Published on 1 November 2010 by Jean-Luc Soulier

The continuation and outcome of the “serial” story on the delegations of powers within French sociétés par actions simplifiées

In our preceding e-newsletter, we announced the forthcoming end of the “serial” story on the delegations of powers within French Sociétés par Action Simplifiées («SAS») (read the previous article).

It is done! The Cour de Cassation (France’s Supreme Court) declared the end of the debate in two landmark judgments rendered on November 19 (Decisions no. 268 and no. 269).

The decisions rendered by the Second Chamber of the Paris Court of Appeals on November 5 and December 3, regarding the validity of dismissals, are thereby annulled.

According to the Court of Appeals, a delegation of powers within an SAS had to be authorized pursuant to the company’s by-laws as per Article L.227-6 of the French Commercial Code. Such Article stipulates that, in its dealings with third parties, the SAS is represented by a President whose powers may be delegated to the general manager when provided so by the by-laws.

All delegations of powers not specifically authorized by the by-laws were, therefore, to be considered null and void. These rulings resulted in the annulment of the dismissals authorized by individuals not having the proper delegation of power as per the by-laws.

We pointed out in our preceding article that such case-law, if validated by the Cour de Cassation, would not only affect the validity of a dismissal ordered by a human resources director, but would as well impact all delegations of powers granted within an SAS if such delegations had not been authorized pursuant to the by-laws.

The directors of an SAS will have a sigh of relief in reading the November 19 decision of the Cour de Cassation. The ruling was pronounced by a mixed Chamber composed of the Second Civil Chamber, the Commercial Chamber, the Economic and Financial Chamber, and the Labor Chamber, so as to eliminate the threat that has been hovering over French SASs for a year now.

The same reasoning is present in the two court decisions regarding the interpretation of Article L.227-6 of the Commercial Code:

“ Whereas, in accordance with Article L. 227-6 of the French Commercial Code, an SAS is represented, in its dealings with third parties, by a President and, if provided in its by-laws, by a general manager or a delegated general manager whose appointment is made public. This rule does not exclude the possibility for legal representatives to delegate certain acts, for example, the hire or dismissal of a company’s employees. “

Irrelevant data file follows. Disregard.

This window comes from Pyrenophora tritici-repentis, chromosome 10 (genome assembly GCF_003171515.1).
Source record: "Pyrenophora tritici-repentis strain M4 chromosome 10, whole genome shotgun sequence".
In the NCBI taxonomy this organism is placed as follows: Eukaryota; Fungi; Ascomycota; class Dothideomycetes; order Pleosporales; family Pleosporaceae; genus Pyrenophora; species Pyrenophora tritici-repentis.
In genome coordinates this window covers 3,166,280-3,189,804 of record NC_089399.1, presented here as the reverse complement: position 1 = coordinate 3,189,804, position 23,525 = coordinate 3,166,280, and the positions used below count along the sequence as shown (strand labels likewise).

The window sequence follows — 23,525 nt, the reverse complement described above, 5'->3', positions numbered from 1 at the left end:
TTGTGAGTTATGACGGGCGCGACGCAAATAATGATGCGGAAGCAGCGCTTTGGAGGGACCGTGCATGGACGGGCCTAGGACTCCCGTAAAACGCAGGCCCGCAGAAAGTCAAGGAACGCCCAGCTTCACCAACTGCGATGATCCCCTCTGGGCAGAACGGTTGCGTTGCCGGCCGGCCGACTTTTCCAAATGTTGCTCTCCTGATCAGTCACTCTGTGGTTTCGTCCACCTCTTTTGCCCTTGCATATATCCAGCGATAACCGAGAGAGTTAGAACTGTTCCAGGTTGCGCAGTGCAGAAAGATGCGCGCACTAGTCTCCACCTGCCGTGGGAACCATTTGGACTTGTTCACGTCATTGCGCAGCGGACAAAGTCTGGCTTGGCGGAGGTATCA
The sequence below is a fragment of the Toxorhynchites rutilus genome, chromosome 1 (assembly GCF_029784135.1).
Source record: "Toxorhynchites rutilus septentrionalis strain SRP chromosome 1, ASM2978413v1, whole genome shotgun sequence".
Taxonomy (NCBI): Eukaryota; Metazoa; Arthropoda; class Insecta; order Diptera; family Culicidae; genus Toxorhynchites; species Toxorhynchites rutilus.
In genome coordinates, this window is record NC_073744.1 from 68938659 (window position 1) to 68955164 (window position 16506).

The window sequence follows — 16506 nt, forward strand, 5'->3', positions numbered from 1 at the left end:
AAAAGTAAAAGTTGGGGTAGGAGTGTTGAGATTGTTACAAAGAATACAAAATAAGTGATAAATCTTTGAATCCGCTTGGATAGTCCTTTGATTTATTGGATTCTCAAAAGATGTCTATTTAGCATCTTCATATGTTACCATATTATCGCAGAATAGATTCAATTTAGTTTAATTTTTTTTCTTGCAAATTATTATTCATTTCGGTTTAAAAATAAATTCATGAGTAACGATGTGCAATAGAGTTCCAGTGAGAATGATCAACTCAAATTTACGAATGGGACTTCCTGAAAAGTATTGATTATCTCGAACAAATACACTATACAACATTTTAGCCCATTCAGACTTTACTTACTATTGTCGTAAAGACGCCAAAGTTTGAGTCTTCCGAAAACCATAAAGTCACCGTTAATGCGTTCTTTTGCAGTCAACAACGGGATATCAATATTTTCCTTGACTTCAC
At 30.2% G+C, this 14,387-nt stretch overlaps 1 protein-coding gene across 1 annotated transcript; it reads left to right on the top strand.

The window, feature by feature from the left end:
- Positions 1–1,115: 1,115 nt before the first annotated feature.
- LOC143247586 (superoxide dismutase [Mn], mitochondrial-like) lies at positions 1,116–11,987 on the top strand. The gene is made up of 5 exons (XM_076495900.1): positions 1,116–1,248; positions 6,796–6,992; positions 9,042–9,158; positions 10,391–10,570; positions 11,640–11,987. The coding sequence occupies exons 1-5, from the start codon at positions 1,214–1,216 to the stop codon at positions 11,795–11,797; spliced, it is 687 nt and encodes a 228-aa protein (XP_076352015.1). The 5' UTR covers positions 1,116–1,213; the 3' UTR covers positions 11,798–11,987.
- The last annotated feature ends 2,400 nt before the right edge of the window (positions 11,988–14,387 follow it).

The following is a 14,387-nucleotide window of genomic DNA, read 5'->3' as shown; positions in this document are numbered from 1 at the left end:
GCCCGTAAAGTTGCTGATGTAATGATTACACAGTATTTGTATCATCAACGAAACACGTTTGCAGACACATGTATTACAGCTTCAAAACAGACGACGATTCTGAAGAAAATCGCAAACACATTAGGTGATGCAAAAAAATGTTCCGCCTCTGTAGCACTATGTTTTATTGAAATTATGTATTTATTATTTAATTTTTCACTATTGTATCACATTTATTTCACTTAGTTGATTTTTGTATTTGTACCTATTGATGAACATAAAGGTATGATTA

The Decision no. 268 concerns a case where a dismissal was ordered by a human resources director who had not been granted a written delegation of powers.

In so doing, the Cour de Cassation answers the key question of whether a human resources director has, by the nature of his functions, the power to dismiss someone:

“Whereas nothing requires a delegation of power, in the case of a dismissal, to be in writing; said delegation may be tacit and follow from the duties of the employee conducting the dismissal;   Whereas to state that the dismissal was without cause, the decision [of the Paris Court of Appeals] maintains the lack of authority of the signatory to sign the dismissal letter; In so ruling, although the Court of Appeals had established that the dismissal letter was signed by the human resources manager, in charge of the company personnel and considered therefore as having been delegated the power to dismiss, the Court did not draw the appropriate legal conclusions therefrom and breached the aforementioned laws and regulations.”

This decision definitely ends the debate regarding the scope of powers of human resources directors in a company, regardless of its legal form.

Decision no. 269 goes even further, for it acknowledges that in case a representative exceeds his power (we can presume here that this does not refer to a human resources director), the principal may ratify, a posteriori, by express or tacit agreement, the representative’s actions, demonstrating thereby the clear and non-equivocal intention of the company to carry out the dismissal.

We can infer from this that such a ruling may apply to other actions, besides that of the dismissal of an employee.

New debates ahead…